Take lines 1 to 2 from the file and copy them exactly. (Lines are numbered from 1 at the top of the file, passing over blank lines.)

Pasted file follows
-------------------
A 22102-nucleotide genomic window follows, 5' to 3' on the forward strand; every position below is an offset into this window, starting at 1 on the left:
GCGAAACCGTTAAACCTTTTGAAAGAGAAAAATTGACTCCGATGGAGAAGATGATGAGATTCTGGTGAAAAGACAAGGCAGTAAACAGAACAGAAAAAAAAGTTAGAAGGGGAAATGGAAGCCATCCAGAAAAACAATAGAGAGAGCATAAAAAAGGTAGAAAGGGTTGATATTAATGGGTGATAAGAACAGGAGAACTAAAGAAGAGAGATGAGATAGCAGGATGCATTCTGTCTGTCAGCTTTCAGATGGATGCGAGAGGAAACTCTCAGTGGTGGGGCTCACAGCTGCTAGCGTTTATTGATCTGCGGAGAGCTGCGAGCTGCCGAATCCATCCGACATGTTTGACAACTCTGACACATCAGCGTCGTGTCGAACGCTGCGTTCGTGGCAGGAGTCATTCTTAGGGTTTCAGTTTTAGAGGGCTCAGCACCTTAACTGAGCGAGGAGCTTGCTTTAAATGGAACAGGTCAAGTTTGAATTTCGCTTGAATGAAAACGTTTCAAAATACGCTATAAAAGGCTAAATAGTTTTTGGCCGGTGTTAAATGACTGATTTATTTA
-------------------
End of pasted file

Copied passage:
A 22102-nucleotide genomic window follows, 5' to 3' on the forward strand; every position below is an offset into this window, starting at 1 on the left:
GCGAAACCGTTAAACCTTTTGAAAGAGAAAAATTGACTCCGATGGAGAAGATGATGAGATTCTGGTGAAAAGACAAGGCAGTAAACAGAACAGAAAAAAAAGTTAGAAGGGGAAATGGAAGCCATCCAGAAAAACAATAGAGAGAGCATAAAAAAGGTAGAAAGGGTTGATATTAATGGGTGATAAGAACAGGAGAACTAAAGAAGAGAGATGAGATAGCAGGATGCATTCTGTCTGTCAGCTTTCAGATGGATGCGAGAGGAAACTCTCAGTGGTGGGGCTCACAGCTGCTAGCGTTTATTGATCTGCGGAGAGCTGCGAGCTGCCGAATCCATCCGACATGTTTGACAACTCTGACACATCAGCGTCGTGTCGAACGCTGCGTTCGTGGCAGGAGTCATTCTTAGGGTTTCAGTTTTAGAGGGCTCAGCACCTTAACTGAGCGAGGAGCTTGCTTTAAATGGAACAGGTCAAGTTTGAATTTCGCTTGAATGAAAACGTTTCAAAATACGCTATAAAAGGCTAAATAGTTTTTGGCCGGTGTTAAATGACTGATTTATTTA